Finally, during infection, neutrophils can migrate to the lymph nodes, where they deposit myeloperoxidase.[1][2] Although the mechanisms of this process aren’t well understood, there is evidence that this extracellular myeloperoxidase interacts with dendritic cells (cells of the adaptive immune system) in the lymph nodes, leading to a decrease in adaptive immune system activity in response to infection.[1][2]


Cytomorphological bone marrow examination- image demonstrates the total deficiency of myeloperoxidase

Myeloperoxidase deficiency can be diagnosed via flow cytometry and cytochemical stains.[4] Various devices can divide up leukocyte (white blood cell) populations based on their size and peroxidase activity.[6] Specific stains bind to myeloperoxidase, and individuals who display large, granulated cells without this stain through flow cytometry typically have myeloperoxidase deficiency. In this way, it’s apparent when neutrophils are present in an individual but peroxidase activity is absent.[6]

Note, myeloperoxidase deficiency can cause false positives in the diagnosis of chronic granulomatous disease, a condition which includes dysfunctional NADPH oxidase.[3][7] Both disorders interfere with neutrophils’ abilities to kill pathogens through reaction with oxidative species. However, chronic granulomatous disease leads to inadequate H2O2 production, while myeloperoxidase deficiency is characterized by a lack of myeloperoxidase to interact with present H2O2.[1][2][3][7] Testing with NADPH oxidase-specific assays can lead to positive results for chronic granulomatous disease and negative results for myeloperoxidase deficiency.[7]


Most individuals with myeloperoxidase deficiency do not need regular treatment, as they experience only mild symptoms, if any at all.[1][2][3][4][8] Continued antibiotic use is not recommended in myeloperoxidase-deficient patients who don’t experience recurrent infections.[4]

Acquired myeloperoxidase deficiency typically goes away when the underlying condition is treated. In particular, when myeloperoxidase deficiency is caused by severe iron deficiency, treatment with iron returns myeloperoxidase function to normal.[4]


About 1:1,000 to 1:4,000 individuals in the United States and Europe and 1:55,000 individuals in Japan experience myeloperoxidase deficiency.[1][2]


  1. 1.00 1.01 1.02 1.03 1.04 1.05 1.06 1.07 1.08 1.09 1.10 1.11 1.12 1.13 1.14 1.15 1.16 1.17 1.18 1.19 1.20 1.21 1.22 1.23 1.24 1.25 Odobasic D, Kitching AR, Holdsworth SR (2016). "Neutrophil-Mediated Regulation of Innate and Adaptive Immunity: The Role of Myeloperoxidase". Journal of Immunology Research. 2016: 2349817. doi:10.1155/2016/2349817. PMC 4745373. PMID 26904693.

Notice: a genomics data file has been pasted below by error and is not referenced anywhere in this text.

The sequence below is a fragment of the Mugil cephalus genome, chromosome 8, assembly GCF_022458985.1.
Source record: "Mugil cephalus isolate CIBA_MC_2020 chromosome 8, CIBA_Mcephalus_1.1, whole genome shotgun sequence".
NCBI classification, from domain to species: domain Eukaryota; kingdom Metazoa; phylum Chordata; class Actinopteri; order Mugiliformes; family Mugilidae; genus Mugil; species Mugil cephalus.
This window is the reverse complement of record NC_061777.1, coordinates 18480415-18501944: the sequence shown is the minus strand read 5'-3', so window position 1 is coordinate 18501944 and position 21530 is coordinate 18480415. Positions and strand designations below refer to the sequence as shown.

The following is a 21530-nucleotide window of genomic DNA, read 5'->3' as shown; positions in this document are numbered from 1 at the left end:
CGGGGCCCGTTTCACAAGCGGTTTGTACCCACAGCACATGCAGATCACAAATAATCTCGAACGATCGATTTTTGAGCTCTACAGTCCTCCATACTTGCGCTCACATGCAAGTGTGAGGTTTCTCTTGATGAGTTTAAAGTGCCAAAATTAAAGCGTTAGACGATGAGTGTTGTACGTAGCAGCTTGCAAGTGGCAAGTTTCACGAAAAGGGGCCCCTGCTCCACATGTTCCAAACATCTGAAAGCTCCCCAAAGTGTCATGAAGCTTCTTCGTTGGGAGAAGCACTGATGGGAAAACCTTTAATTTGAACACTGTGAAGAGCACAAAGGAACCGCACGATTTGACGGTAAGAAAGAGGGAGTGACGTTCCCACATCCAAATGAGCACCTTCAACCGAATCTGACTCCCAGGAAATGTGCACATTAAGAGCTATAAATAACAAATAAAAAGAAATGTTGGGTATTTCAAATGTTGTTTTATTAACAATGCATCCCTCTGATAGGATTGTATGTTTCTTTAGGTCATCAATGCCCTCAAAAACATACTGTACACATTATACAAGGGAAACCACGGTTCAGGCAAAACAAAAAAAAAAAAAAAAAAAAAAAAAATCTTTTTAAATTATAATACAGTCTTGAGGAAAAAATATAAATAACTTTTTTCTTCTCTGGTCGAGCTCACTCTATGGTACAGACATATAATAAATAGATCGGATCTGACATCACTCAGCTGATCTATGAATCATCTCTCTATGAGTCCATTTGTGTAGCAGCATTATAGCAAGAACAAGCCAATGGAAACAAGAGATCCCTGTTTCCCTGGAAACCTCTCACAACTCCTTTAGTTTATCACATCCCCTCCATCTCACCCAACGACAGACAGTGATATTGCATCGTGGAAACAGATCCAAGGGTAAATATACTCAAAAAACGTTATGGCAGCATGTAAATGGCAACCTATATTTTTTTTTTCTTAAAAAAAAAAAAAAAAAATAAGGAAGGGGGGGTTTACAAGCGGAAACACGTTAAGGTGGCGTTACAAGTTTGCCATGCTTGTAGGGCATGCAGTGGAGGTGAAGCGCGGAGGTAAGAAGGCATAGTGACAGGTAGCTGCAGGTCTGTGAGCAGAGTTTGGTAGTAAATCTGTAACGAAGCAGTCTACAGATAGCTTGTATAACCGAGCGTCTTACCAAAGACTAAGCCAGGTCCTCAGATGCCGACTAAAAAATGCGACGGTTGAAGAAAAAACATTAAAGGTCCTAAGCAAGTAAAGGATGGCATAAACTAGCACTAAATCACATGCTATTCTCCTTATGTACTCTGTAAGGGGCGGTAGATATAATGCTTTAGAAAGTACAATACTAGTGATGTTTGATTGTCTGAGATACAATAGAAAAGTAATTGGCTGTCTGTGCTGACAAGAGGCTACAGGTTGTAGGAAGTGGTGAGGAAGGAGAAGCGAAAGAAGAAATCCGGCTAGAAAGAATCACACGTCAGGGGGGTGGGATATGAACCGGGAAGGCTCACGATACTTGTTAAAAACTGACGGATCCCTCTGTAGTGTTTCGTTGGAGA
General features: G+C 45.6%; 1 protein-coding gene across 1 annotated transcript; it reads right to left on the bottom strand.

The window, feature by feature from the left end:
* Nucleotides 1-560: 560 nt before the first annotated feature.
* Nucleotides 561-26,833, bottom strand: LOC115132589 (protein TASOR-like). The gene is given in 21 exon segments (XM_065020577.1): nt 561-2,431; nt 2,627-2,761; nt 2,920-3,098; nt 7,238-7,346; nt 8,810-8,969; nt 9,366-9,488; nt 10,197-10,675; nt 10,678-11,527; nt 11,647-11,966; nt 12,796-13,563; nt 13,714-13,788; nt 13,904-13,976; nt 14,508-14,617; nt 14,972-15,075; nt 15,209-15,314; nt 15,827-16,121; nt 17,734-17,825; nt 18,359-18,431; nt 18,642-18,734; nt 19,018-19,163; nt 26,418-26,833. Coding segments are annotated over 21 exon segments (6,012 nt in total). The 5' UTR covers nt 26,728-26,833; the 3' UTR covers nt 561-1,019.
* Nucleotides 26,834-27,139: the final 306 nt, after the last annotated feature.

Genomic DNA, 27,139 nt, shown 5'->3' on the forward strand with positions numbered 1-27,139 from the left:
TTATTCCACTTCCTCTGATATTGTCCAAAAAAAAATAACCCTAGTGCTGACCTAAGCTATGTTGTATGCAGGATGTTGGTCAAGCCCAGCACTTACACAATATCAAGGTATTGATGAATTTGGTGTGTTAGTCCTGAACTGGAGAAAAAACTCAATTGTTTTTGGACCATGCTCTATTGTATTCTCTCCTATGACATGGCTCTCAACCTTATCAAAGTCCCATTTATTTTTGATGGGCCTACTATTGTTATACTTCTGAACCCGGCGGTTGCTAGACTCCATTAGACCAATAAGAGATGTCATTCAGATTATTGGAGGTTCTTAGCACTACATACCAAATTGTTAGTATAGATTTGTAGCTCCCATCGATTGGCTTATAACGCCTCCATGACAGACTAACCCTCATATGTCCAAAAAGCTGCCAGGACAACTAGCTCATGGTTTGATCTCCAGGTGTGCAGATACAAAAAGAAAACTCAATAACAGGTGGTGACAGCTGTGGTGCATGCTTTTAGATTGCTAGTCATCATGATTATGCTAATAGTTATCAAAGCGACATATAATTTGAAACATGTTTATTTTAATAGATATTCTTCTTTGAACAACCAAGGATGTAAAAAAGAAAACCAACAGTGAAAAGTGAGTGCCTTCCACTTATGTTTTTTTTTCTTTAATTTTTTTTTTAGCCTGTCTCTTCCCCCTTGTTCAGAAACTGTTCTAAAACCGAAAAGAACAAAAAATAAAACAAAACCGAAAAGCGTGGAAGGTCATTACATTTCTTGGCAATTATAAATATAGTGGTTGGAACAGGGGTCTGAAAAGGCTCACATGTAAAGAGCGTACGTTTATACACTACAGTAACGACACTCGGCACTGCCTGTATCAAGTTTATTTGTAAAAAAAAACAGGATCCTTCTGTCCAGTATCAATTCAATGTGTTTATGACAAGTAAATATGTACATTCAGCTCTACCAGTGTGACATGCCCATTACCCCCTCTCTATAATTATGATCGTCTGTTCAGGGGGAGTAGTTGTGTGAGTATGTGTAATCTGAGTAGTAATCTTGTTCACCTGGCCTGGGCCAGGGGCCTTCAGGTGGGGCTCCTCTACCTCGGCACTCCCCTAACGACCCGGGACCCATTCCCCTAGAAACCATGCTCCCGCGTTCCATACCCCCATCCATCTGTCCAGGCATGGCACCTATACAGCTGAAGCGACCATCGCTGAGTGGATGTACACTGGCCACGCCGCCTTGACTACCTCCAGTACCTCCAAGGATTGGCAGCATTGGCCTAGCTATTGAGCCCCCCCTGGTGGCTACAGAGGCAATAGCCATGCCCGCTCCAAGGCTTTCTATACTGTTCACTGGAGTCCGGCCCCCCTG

2. 2.00 2.01 2.02 2.03 2.04 2.05 2.06 2.07 2.08 2.09 2.10 2.11 2.12 2.13 2.14 2.15 2.16 2.17 2.18 2.19 2.20 2.21 2.22 2.23 2.24 2.25 Strzepa A, Pritchard KA, Dittel BN (July 2017). "Myeloperoxidase: A new player in autoimmunity". Cellular Immunology. 317: 1–8. doi:10.1016/j.cellimm.2017.05.002. PMC 5665680. PMID 28511921.
  3. 3.0 3.1 3.2 3.3 3.4 3.5 3.6 3.7 3.8 3.9 Aratani Y (February 2018). "Myeloperoxidase: Its role for host defense, inflammation, and neutrophil function". Archives of Biochemistry and Biophysics. 640: 47–52. doi:10.1016/ PMID 29336940.
  4. 4.00 4.01 4.02 4.03 4.04 4.05 4.06 4.07 4.08 4.09 4.10 4.11 4.12 4.13 4.14 Lanza F (September 1998). "Clinical manifestation of myeloperoxidase deficiency". Journal of Molecular Medicine. 76 (10): 676–681. doi:10.1007/s001090050267. PMID 9766845. S2CID 8847256.
  5. 5.0 5.1 5.2 "OMIM Entry - # 254600 - MYELOPEROXIDASE DEFICIENCY; MPOD". Online Mendelian Inheritance in Man. Archived from the original on 2020-03-13. Retrieved 2022-03-10.
  6. 6.0 6.1 Kutter D (September 1998). "Prevalence of myeloperoxidase deficiency: population studies using Bayer-Technicon automated hematology". Journal of Molecular Medicine. 76 (10): 669–675. doi:10.1007/s001090050266. PMID 9766844. S2CID 8689370.
  7. 7.0 7.1 7.2 Richardson AM, Moyer AM, Hasadsri L, Abraham RS (February 2018). "Diagnostic Tools for Inborn Errors of Human Immunity (Primary Immunodeficiencies and Immune Dysregulatory Diseases)". Current Allergy and Asthma Reports. 18 (3): 19. doi:10.1007/s11882-018-0770-1. PMID 29470720. S2CID 3525082.
  8. Klebanoff SJ, Kettle AJ, Rosen H, Winterbourn CC, Nauseef WM (February 2013). "Myeloperoxidase: a front-line defender against phagocytosed microorganisms". Journal of Leukocyte Biology. 93 (2): 185–198. doi:10.1189/jlb.0712349. PMC 3545676. PMID 23066164.